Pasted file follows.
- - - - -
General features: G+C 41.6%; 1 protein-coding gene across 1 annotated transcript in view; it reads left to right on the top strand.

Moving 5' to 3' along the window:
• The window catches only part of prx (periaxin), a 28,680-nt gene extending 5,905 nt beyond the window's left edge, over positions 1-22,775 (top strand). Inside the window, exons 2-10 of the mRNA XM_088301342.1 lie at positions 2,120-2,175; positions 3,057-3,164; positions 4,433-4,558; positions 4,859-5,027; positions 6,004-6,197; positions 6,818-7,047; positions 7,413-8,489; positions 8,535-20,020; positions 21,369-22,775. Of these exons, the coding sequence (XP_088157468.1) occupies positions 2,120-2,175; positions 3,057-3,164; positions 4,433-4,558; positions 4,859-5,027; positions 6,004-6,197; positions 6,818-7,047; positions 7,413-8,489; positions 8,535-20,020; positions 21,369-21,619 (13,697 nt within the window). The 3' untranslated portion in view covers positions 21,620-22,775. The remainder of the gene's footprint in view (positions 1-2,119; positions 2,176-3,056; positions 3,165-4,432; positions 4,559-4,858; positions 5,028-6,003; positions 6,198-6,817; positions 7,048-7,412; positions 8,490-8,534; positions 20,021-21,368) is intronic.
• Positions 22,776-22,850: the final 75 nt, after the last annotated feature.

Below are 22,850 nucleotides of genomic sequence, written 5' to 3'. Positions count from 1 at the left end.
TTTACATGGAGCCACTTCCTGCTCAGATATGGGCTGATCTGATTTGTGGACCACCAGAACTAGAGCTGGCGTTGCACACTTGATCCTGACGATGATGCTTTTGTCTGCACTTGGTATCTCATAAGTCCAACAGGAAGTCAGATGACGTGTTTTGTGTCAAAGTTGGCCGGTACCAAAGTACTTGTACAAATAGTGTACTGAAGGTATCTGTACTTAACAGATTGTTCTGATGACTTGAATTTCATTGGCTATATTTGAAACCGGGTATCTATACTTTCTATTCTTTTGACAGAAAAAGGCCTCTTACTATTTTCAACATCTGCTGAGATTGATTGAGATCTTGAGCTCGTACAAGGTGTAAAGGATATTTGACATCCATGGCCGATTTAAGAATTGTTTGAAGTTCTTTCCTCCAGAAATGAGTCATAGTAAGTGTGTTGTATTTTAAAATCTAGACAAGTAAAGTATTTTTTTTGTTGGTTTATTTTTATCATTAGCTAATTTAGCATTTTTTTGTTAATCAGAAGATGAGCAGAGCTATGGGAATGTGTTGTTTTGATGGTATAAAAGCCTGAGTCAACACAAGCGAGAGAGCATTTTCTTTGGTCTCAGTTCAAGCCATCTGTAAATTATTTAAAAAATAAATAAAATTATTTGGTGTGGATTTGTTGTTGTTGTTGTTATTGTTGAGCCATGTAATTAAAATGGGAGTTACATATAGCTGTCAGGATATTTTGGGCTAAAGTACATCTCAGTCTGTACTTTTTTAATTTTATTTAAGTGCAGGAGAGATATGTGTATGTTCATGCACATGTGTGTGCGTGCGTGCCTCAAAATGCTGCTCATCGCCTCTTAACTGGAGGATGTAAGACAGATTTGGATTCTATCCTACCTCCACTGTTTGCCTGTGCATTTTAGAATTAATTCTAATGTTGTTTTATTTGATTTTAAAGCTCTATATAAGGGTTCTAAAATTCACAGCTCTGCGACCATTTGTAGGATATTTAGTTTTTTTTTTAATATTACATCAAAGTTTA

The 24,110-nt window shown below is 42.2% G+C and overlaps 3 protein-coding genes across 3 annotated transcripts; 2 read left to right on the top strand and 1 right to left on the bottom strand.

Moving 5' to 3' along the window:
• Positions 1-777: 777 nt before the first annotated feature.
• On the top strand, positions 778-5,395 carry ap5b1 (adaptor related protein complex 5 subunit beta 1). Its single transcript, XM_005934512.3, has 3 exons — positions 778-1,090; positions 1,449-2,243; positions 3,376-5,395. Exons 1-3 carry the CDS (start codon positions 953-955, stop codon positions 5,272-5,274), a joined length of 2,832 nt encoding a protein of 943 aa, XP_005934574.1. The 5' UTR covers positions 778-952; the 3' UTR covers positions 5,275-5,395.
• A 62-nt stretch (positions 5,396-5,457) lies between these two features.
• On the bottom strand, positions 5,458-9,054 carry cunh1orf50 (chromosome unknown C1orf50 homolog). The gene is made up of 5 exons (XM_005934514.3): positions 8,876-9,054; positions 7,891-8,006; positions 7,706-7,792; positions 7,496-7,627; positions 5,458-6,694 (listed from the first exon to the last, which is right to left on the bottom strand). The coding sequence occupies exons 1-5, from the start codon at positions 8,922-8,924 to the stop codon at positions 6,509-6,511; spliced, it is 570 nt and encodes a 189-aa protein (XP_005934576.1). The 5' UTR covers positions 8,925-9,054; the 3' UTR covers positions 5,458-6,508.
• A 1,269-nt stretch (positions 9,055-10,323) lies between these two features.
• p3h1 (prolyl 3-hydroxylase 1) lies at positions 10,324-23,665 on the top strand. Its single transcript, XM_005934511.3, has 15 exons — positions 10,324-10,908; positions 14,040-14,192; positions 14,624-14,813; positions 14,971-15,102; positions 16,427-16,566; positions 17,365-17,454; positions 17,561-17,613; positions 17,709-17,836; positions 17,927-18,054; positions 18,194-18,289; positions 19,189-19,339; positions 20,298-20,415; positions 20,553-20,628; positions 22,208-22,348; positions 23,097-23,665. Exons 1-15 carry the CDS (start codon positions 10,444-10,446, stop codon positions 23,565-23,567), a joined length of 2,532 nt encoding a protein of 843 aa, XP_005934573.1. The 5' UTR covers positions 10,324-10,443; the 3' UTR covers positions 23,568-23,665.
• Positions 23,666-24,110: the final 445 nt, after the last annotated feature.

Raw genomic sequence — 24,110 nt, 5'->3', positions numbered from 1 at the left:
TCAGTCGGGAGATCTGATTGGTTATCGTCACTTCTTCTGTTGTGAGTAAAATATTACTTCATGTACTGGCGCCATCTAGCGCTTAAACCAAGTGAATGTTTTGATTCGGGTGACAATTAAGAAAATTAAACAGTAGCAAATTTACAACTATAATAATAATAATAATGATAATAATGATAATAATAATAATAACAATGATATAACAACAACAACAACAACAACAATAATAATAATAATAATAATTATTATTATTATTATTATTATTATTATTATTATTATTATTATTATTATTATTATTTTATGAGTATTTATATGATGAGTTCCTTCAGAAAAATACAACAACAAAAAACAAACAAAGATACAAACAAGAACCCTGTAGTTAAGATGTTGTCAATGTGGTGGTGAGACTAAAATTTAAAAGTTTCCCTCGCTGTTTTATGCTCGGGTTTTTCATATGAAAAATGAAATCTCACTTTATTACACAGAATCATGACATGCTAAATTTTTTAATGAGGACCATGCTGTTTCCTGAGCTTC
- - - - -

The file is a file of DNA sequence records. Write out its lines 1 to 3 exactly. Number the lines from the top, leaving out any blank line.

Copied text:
General features: G+C 41.6%; 1 protein-coding gene across 1 annotated transcript in view; it reads left to right on the top strand.

Moving 5' to 3' along the window:
• The window catches only part of prx (periaxin), a 28,680-nt gene extending 5,905 nt beyond the window's left edge, over positions 1-22,775 (top strand). Inside the window, exons 2-10 of the mRNA XM_088301342.1 lie at positions 2,120-2,175; positions 3,057-3,164; positions 4,433-4,558; positions 4,859-5,027; positions 6,004-6,197; positions 6,818-7,047; positions 7,413-8,489; positions 8,535-20,020; positions 21,369-22,775. Of these exons, the coding sequence (XP_088157468.1) occupies positions 2,120-2,175; positions 3,057-3,164; positions 4,433-4,558; positions 4,859-5,027; positions 6,004-6,197; positions 6,818-7,047; positions 7,413-8,489; positions 8,535-20,020; positions 21,369-21,619 (13,697 nt within the window). The 3' untranslated portion in view covers positions 21,620-22,775. The remainder of the gene's footprint in view (positions 1-2,119; positions 2,176-3,056; positions 3,165-4,432; positions 4,559-4,858; positions 5,028-6,003; positions 6,198-6,817; positions 7,048-7,412; positions 8,490-8,534; positions 20,021-21,368) is intronic.